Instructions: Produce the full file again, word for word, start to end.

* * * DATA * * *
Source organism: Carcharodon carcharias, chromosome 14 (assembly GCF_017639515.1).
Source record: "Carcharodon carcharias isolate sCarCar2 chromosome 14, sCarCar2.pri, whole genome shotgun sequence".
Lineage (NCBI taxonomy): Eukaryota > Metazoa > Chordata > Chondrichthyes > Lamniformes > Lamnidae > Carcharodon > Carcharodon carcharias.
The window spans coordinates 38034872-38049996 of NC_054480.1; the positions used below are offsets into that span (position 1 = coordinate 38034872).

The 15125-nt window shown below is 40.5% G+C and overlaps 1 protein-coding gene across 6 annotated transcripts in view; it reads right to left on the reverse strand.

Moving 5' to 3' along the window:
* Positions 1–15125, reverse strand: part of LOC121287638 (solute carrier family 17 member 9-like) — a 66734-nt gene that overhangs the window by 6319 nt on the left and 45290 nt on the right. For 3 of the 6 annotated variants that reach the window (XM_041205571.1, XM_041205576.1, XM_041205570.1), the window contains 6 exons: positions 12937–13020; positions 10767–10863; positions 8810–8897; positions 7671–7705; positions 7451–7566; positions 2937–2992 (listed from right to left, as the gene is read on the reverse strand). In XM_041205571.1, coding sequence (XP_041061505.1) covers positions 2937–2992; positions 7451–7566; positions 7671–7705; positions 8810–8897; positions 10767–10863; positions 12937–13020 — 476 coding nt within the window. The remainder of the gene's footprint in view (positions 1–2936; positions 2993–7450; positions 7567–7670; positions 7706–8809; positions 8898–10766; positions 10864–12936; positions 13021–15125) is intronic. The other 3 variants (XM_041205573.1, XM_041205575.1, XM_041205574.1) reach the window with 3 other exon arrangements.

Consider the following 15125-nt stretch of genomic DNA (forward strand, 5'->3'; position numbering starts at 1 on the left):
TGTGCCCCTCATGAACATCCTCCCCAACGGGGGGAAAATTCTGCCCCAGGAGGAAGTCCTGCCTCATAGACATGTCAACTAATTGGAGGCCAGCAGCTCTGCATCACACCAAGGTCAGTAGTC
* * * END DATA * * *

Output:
Source organism: Carcharodon carcharias, chromosome 14 (assembly GCF_017639515.1).
Source record: "Carcharodon carcharias isolate sCarCar2 chromosome 14, sCarCar2.pri, whole genome shotgun sequence".
Lineage (NCBI taxonomy): Eukaryota > Metazoa > Chordata > Chondrichthyes > Lamniformes > Lamnidae > Carcharodon > Carcharodon carcharias.
The window spans coordinates 38034872-38049996 of NC_054480.1; the positions used below are offsets into that span (position 1 = coordinate 38034872).

The 15125-nt window shown below is 40.5% G+C and overlaps 1 protein-coding gene across 6 annotated transcripts in view; it reads right to left on the reverse strand.

Moving 5' to 3' along the window:
* Positions 1–15125, reverse strand: part of LOC121287638 (solute carrier family 17 member 9-like) — a 66734-nt gene that overhangs the window by 6319 nt on the left and 45290 nt on the right. For 3 of the 6 annotated variants that reach the window (XM_041205571.1, XM_041205576.1, XM_041205570.1), the window contains 6 exons: positions 12937–13020; positions 10767–10863; positions 8810–8897; positions 7671–7705; positions 7451–7566; positions 2937–2992 (listed from right to left, as the gene is read on the reverse strand). In XM_041205571.1, coding sequence (XP_041061505.1) covers positions 2937–2992; positions 7451–7566; positions 7671–7705; positions 8810–8897; positions 10767–10863; positions 12937–13020 — 476 coding nt within the window. The remainder of the gene's footprint in view (positions 1–2936; positions 2993–7450; positions 7567–7670; positions 7706–8809; positions 8898–10766; positions 10864–12936; positions 13021–15125) is intronic. The other 3 variants (XM_041205573.1, XM_041205575.1, XM_041205574.1) reach the window with 3 other exon arrangements.

Consider the following 15125-nt stretch of genomic DNA (forward strand, 5'->3'; position numbering starts at 1 on the left):
TGTGCCCCTCATGAACATCCTCCCCAACGGGGGGAAAATTCTGCCCCAGGAGGAAGTCCTGCCTCATAGACATGTCAACTAATTGGAGGCCAGCAGCTCTGCATCACACCAAGGTCAGTAGTC